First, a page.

ACCOMPLISHED YOUNG LADY
[from ' VALENTINES' section, ed.]
AM dying with ardent affection,
So I send these few verses to thee,
In the hope that they will meet your inspection;
But I fear you're too clever for me.
And although in intense adoration,
There can be no very great sin,
To address such a clever young lady,-
I'm really afraid to begin.
indeed, you're remarkably clever,
And of talents possess such a store,
That I'm truly unconscious if ever,
I witness'd such knowledge before.
I would laud you beyond all conception,
But I fear at my praise you would laugh;
For I know you accomplish'd young ladies
Are sometimes too clever by half!
with a thrilling expression,
That makes all your auditors tremble,
And warble out "Del cor tradisti,"
Like Grisi or Adelaide Kemble.
Tis divine - though some illnatured folks,
Full of envy, snarl out in their rage,
"Tis a pity this clever young lady
Wasn't brought up at once for the stage."
You embroider such exquisite patterns
For ottomans, sofas, and chairs
And I hear you have finish'd a carpet
That stretches up two pair of stairs
Though the same set of commonplace people
Opine 'twould be better by far,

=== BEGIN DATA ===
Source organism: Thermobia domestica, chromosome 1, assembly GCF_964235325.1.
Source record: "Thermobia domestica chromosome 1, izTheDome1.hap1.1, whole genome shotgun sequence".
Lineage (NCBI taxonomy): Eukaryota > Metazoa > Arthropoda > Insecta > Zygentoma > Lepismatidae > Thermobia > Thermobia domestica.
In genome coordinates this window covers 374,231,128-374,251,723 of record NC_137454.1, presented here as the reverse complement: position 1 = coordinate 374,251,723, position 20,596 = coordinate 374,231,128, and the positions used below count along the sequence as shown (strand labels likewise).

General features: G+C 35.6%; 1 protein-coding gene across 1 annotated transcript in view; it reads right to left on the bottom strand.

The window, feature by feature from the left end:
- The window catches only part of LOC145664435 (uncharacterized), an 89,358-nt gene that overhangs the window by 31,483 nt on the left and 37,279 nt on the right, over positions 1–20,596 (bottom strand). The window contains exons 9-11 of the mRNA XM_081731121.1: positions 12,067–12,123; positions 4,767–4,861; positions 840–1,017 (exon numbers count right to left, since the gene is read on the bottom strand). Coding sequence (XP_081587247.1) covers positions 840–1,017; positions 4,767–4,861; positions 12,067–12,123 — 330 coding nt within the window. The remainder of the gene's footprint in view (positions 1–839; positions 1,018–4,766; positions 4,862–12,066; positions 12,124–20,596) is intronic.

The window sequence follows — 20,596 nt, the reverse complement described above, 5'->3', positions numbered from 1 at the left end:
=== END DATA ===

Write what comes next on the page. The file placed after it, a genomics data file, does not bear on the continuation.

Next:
If these wool-working clever young ladies
Took stalls at the Lowther Bazaar.
You write the most ladylike poems
And I hear that (incog.), now and then,
The Assemblée's elaborate columns
Are graced by the fruits of your pen.
They are brilliantly soft, I allow
But with all the respect for a blue,
The world thinks 'tis sometimes a pity
You find nothing better to do.
There are many opposed to such measures,
Who hint from the right you depart,
In cramming the head with such treasures
And wholly forgetting the heart
But hearts have long ceased to exist,
So I deem your affections are free,
And the chance is not one to be miss'd,
Then, fair one, my VALENTINE be.
Punch, Jan.-Jun. 1842
NOT TO BE BEATEN
Mrs. Brown (whose Daughter has just been performing admirably on the Piano-Forte). "DO YOUR DAUGHTERS PLAY, MRS. JONES?" Mrs. Jones (whose four daughters have been listening) "NO." Mrs. Brown. "SING?" Mrs. Jones. "NO." Mrs. Brown. "PAINT IN WATER-COLOURS?" Mrs. Jones. "NO. WE GO IN FOR BEAUTY!"
Punch, January 18, 1873